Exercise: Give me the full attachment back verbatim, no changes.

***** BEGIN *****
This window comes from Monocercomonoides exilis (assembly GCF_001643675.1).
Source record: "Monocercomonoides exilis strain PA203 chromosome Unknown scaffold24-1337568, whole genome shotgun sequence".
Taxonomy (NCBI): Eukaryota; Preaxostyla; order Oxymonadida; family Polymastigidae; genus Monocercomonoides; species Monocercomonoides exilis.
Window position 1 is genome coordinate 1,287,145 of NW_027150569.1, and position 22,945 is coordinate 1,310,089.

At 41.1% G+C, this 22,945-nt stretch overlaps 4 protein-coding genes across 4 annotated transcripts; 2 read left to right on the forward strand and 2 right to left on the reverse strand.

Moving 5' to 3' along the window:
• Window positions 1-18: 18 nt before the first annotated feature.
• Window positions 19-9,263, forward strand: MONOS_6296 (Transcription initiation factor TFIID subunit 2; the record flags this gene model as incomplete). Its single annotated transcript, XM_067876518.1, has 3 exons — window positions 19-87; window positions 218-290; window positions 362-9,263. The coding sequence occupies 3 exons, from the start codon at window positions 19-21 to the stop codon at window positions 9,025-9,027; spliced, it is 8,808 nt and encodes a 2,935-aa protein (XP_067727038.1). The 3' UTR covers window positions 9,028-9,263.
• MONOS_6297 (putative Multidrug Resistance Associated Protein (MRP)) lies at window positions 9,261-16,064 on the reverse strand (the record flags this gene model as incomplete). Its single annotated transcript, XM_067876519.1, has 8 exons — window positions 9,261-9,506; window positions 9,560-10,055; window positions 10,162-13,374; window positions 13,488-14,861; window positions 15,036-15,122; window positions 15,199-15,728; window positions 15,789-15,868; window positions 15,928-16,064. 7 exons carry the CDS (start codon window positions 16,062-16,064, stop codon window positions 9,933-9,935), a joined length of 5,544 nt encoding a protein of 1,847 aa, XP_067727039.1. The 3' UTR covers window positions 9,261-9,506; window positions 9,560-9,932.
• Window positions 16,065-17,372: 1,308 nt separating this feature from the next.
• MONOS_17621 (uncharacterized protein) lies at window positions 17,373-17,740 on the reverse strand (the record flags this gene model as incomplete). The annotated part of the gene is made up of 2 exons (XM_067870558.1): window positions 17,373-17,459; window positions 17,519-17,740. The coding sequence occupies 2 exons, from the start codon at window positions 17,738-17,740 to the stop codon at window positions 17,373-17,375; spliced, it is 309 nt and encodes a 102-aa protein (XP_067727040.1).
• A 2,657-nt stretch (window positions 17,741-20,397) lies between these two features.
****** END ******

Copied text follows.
This window comes from Monocercomonoides exilis (assembly GCF_001643675.1).
Source record: "Monocercomonoides exilis strain PA203 chromosome Unknown scaffold24-1337568, whole genome shotgun sequence".
Taxonomy (NCBI): Eukaryota; Preaxostyla; order Oxymonadida; family Polymastigidae; genus Monocercomonoides; species Monocercomonoides exilis.
Window position 1 is genome coordinate 1,287,145 of NW_027150569.1, and position 22,945 is coordinate 1,310,089.

At 41.1% G+C, this 22,945-nt stretch overlaps 4 protein-coding genes across 4 annotated transcripts; 2 read left to right on the forward strand and 2 right to left on the reverse strand.

Moving 5' to 3' along the window:
• Window positions 1-18: 18 nt before the first annotated feature.
• Window positions 19-9,263, forward strand: MONOS_6296 (Transcription initiation factor TFIID subunit 2; the record flags this gene model as incomplete). Its single annotated transcript, XM_067876518.1, has 3 exons — window positions 19-87; window positions 218-290; window positions 362-9,263. The coding sequence occupies 3 exons, from the start codon at window positions 19-21 to the stop codon at window positions 9,025-9,027; spliced, it is 8,808 nt and encodes a 2,935-aa protein (XP_067727038.1). The 3' UTR covers window positions 9,028-9,263.
• MONOS_6297 (putative Multidrug Resistance Associated Protein (MRP)) lies at window positions 9,261-16,064 on the reverse strand (the record flags this gene model as incomplete). Its single annotated transcript, XM_067876519.1, has 8 exons — window positions 9,261-9,506; window positions 9,560-10,055; window positions 10,162-13,374; window positions 13,488-14,861; window positions 15,036-15,122; window positions 15,199-15,728; window positions 15,789-15,868; window positions 15,928-16,064. 7 exons carry the CDS (start codon window positions 16,062-16,064, stop codon window positions 9,933-9,935), a joined length of 5,544 nt encoding a protein of 1,847 aa, XP_067727039.1. The 3' UTR covers window positions 9,261-9,506; window positions 9,560-9,932.
• Window positions 16,065-17,372: 1,308 nt separating this feature from the next.
• MONOS_17621 (uncharacterized protein) lies at window positions 17,373-17,740 on the reverse strand (the record flags this gene model as incomplete). The annotated part of the gene is made up of 2 exons (XM_067870558.1): window positions 17,373-17,459; window positions 17,519-17,740. The coding sequence occupies 2 exons, from the start codon at window positions 17,738-17,740 to the stop codon at window positions 17,373-17,375; spliced, it is 309 nt and encodes a 102-aa protein (XP_067727040.1).
• A 2,657-nt stretch (window positions 17,741-20,397) lies between these two features.